Skip to Main

Student Profile in Virus-host Interactions

Matthew McDougal

Molecular Microbiology Graduate Program

Mentor: John Schoggins, Ph.D.
Undergraduate Degree: Biology
Undergraduate Institution: Louisiana Tech University
Hometown: Lewisville, TX

Awards/Fellowships: Graduate: National Science Foundation-Graduate Research Fellowship Program

Matthew McDougal

How did you become interested in science and/or research?

I have been fascinated by infectious diseases since I was a young kid. I always found it intriguing that something so tiny can cause terrible disease and death. My interest in infectious diseases grew during high school when I read several books about virus outbreaks, which also sparked an interest in laboratory research. In college at Louisiana Tech University, I took the first opportunity to participate in microbiology research and immediately knew I wanted to pursue research after finishing my undergraduate degree. My specific interest in virology and innate immunity was solidified after participating in the SURF (Summer Undergraduate Research Fellowship) program at UT Southwestern during the summers of my undergraduate education.

Please describe your research.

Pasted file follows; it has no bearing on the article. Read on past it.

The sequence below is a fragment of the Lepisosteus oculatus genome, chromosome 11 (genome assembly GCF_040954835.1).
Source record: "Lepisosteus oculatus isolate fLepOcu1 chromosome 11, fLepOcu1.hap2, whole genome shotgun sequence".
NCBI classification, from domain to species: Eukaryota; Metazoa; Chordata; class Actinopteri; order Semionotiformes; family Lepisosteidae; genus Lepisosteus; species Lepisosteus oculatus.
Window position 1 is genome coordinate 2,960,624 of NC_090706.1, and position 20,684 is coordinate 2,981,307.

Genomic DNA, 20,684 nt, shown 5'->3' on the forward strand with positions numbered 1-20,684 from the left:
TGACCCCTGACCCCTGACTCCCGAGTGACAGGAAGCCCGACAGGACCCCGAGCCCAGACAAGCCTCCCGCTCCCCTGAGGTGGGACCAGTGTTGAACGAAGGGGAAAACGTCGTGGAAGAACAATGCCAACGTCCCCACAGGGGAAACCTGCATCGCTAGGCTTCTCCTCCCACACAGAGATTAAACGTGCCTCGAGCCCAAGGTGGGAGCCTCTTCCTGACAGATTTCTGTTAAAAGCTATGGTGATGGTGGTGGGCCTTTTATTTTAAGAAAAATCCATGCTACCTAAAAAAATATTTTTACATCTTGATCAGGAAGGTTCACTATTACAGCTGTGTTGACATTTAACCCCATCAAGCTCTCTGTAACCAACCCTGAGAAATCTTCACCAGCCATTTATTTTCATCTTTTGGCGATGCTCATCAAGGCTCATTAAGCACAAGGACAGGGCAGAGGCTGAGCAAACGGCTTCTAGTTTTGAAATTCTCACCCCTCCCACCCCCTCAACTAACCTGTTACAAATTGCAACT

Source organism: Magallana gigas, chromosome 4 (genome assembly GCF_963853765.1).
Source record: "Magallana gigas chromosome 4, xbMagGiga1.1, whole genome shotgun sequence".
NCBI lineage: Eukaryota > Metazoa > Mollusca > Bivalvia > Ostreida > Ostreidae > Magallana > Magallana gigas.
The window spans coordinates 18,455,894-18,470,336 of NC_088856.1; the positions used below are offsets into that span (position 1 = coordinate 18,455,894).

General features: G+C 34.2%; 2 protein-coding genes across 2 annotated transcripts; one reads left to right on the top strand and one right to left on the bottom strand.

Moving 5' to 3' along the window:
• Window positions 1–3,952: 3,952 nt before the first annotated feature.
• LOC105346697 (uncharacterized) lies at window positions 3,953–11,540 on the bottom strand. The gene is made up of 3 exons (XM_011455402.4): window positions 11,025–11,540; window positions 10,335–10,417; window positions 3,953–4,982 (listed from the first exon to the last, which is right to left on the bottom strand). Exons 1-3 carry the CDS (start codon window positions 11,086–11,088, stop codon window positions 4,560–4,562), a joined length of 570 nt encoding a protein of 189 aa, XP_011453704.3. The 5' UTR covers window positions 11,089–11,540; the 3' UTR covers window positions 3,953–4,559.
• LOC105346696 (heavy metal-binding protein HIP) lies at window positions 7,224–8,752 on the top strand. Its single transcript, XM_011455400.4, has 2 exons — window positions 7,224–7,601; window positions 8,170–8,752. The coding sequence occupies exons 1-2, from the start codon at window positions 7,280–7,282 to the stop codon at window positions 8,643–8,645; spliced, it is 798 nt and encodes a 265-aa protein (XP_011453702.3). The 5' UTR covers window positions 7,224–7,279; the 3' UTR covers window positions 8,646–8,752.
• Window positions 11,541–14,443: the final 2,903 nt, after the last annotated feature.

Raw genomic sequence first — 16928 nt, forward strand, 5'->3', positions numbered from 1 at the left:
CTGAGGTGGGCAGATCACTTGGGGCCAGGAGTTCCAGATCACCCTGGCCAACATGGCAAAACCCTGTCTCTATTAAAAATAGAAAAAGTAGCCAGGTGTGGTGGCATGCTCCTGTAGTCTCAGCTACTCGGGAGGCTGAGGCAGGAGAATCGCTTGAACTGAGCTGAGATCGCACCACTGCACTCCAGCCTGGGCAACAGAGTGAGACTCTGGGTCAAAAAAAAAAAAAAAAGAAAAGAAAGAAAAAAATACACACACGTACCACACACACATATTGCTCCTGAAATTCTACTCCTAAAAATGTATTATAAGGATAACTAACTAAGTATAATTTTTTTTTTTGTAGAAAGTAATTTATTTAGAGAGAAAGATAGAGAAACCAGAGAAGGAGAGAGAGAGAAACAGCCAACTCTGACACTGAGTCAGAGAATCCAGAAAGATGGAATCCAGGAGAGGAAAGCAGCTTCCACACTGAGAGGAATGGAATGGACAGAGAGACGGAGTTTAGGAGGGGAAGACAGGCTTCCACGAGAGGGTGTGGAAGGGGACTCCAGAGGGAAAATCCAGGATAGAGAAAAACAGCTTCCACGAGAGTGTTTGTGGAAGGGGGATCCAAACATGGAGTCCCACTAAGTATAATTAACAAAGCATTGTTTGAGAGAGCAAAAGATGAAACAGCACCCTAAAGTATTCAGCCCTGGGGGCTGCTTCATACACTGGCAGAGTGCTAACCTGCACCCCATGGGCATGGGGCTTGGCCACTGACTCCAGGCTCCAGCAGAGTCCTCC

Interferon is a cytokine that is secreted as part of the immune response to a viral infection. Interferon exhibits antiviral properties by “turning on” hundreds of interferon-stimulated genes (ISGs), many of which perform functions to inhibit viral infection of cells. My research seeks to uncover fundamental biology about how these antiviral ISGs inhibit viruses of public health relevance and how antiviral ISGs have evolved in mammals. Research on antiviral ISGs may provide information that can be used to inform therapeutics that treat viral disease.

Why did you choose to come to UTSW for graduate school?

UT Southwestern was the best combination of great faculty, high-quality research, great publication record by students, and diverse research topics for me. The ability to quickly finish classes with no requirement to serve as a teaching assistant was a huge bonus as well.

What do you think makes the Molecular Microbiology Program is one of the top in the country?

The Molecular Microbiology program faculty are experts in so many areas of science that you can get many unique perspectives and approaches to any scientific question. This results in a well-rounded program with exposure to so many aspects of microbiology and biomedical sciences during your graduate training.

What do you love about the Molecular Microbiology Program?

At UT Southwestern you feel much more like a work colleague than a student. This leads to a collaborative and comfortable environment that is inviting rather than intimidating.

– Matthew McDougal

View More Student Profiles